I used to design individual toiletries for my various properties but then I got the idea of creating one line, which I've called Contemporel. I wanted to create something very contemporary and modern with a very good scent that wasn't too masculine or feminine and that had a sense of freshness. We still supply to a number of hotels, although I never had time to develop the line to compete with a brand like Molton Brown.

The one destination I haven't done yet is a ski resort - I'd like to try that next as there's nothing really innovative in that area. I'd like to create a chalet-like structure but with very modern architecture. The interiors would be very cosy using natural woods and stone with lots of fireplaces everywhere. The glow and charm of having a fireplace means everyone gravitates towards it. A hot cup of chocolate or mulled wine around the fireplace would be perfect after skiing. The service, of course, would be impeccable.

My top spa experience

I tried out the spa at Soneva Gili ( in the Maldives and couldn't believe how wonderful it was. It looks amazing.

The spa has a thatched roof and is built on stilts over the water. It's all very ecological, made of natural materials such as coconut wood. And they use their own products made by herbalists. I had an excellent massage which combined Japanese and Chinese techniques.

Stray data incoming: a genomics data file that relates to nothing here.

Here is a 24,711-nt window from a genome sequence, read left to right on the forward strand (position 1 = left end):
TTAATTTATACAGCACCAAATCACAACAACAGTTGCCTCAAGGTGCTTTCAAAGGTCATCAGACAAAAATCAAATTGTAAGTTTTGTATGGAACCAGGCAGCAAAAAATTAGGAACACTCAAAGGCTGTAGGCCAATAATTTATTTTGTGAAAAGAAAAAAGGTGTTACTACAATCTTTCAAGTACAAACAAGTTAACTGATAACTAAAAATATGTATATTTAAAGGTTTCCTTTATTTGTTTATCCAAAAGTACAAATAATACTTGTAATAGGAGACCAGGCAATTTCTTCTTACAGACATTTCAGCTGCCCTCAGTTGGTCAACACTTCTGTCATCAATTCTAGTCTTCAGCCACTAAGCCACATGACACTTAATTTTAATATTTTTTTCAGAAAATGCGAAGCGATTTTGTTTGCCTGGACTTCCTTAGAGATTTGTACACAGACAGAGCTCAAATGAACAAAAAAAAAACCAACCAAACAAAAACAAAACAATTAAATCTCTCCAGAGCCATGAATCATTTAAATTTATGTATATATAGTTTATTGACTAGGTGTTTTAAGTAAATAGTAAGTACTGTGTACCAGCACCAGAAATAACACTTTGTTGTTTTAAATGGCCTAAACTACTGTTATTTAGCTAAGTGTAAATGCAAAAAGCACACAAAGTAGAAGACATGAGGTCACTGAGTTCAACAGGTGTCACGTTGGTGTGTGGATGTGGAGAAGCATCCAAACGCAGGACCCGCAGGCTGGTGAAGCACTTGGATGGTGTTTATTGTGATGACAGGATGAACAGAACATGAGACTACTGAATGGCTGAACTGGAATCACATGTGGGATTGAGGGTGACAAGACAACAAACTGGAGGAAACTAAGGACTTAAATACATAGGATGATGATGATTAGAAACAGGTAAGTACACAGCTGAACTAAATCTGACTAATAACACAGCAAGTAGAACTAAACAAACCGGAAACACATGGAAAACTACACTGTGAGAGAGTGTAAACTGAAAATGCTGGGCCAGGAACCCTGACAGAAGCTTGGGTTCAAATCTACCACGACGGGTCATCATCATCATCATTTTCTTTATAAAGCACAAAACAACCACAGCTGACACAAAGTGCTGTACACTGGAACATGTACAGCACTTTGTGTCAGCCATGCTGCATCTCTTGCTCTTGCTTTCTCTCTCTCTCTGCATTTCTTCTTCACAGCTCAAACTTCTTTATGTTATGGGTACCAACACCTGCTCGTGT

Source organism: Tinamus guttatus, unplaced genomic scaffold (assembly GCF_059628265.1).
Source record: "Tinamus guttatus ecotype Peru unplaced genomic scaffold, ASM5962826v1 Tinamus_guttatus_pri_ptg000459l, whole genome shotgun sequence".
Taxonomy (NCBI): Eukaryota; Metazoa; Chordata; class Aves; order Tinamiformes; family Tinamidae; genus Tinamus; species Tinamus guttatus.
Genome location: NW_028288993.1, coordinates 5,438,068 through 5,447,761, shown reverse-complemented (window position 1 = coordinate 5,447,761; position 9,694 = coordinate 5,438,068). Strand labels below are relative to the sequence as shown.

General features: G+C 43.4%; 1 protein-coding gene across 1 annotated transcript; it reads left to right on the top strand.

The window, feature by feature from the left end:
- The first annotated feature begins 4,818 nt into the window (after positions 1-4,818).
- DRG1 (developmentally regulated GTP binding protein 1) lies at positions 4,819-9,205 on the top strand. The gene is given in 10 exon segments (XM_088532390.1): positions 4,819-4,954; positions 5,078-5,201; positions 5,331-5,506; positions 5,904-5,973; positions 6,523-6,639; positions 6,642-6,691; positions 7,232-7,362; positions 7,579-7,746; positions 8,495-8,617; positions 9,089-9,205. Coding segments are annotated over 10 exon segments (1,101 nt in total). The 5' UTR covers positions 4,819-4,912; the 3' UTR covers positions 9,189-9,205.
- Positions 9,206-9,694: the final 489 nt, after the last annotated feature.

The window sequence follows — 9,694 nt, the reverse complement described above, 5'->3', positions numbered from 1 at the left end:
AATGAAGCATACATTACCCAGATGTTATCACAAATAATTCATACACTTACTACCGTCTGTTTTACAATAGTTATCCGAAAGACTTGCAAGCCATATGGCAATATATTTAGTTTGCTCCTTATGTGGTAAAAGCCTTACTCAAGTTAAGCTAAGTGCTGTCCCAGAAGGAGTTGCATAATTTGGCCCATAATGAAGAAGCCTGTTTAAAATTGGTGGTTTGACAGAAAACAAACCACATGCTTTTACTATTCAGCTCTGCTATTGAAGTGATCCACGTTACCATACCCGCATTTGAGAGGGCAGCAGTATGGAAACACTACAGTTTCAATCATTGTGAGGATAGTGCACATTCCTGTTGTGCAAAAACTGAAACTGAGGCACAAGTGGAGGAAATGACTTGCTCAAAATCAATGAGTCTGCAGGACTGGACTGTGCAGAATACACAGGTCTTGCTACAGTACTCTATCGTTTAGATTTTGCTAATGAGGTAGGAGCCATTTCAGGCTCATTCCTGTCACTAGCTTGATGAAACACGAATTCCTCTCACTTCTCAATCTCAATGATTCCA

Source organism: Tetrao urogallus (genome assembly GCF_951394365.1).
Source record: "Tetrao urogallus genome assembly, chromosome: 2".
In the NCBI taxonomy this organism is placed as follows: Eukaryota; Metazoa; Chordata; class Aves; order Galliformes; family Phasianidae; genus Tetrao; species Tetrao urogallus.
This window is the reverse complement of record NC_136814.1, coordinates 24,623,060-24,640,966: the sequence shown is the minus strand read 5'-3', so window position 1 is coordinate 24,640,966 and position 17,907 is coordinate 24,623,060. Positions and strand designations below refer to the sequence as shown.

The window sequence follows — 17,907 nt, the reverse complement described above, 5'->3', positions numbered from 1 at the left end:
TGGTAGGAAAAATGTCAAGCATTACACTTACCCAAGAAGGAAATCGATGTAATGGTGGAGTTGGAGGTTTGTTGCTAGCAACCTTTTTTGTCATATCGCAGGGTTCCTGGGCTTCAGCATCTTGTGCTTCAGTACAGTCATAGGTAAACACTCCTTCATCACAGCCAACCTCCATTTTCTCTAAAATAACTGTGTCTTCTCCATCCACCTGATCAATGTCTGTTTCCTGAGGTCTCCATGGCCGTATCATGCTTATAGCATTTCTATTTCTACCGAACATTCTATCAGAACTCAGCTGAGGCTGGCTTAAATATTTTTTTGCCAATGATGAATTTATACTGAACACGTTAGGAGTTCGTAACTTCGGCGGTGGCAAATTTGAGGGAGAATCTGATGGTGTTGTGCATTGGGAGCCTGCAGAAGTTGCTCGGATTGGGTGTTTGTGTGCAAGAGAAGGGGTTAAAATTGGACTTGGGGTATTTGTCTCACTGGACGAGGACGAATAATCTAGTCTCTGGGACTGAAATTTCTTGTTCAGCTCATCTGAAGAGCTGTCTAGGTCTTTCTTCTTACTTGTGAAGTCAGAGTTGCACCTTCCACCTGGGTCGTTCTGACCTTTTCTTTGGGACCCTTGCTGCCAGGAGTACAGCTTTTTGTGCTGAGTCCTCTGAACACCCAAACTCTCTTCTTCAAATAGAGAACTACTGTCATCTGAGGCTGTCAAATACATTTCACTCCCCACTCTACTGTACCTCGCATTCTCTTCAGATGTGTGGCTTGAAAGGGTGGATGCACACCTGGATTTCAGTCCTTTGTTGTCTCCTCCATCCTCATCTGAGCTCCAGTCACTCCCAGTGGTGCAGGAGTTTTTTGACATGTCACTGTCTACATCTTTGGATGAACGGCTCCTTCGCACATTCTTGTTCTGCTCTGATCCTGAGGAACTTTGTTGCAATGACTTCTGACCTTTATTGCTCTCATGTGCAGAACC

Afterwards, they took me to a rest area with a fabulous view of the ocean. Very Zen.

My favourite ski resort

Every year we go to a family-run ski hotel in Courchevel 1850 called Les Airelles ( It's Austrian in style, which is odd in the French Alps but makes for a friendly atmosphere. The service is impeccable - the owners recognise returning guests so you feel like you are coming home. They really look after children - it's my 14-year-old daughter's favourite place. Apart from the excellent skiing there is an indoor pool and they have a swimming competition for the kids. The winners even get a little trophy.

My top table

Auberge 'd'chez eux' (00 33 1 47 05 52 55) is a neighbourhood bistro in the 7th arrondissement specialising in cuisine from south-west France. It's been there for years. There's nothing pretentious about it - you still have chequered tablecloths and it's the sort of bistro that France is famous for. As soon as you sit down they bring you an aperitif and a huge basket of sausages and salamis. The main dishes are rich and perfect for winter. They serve a wonderful bean cassoulet and duck à l'orange.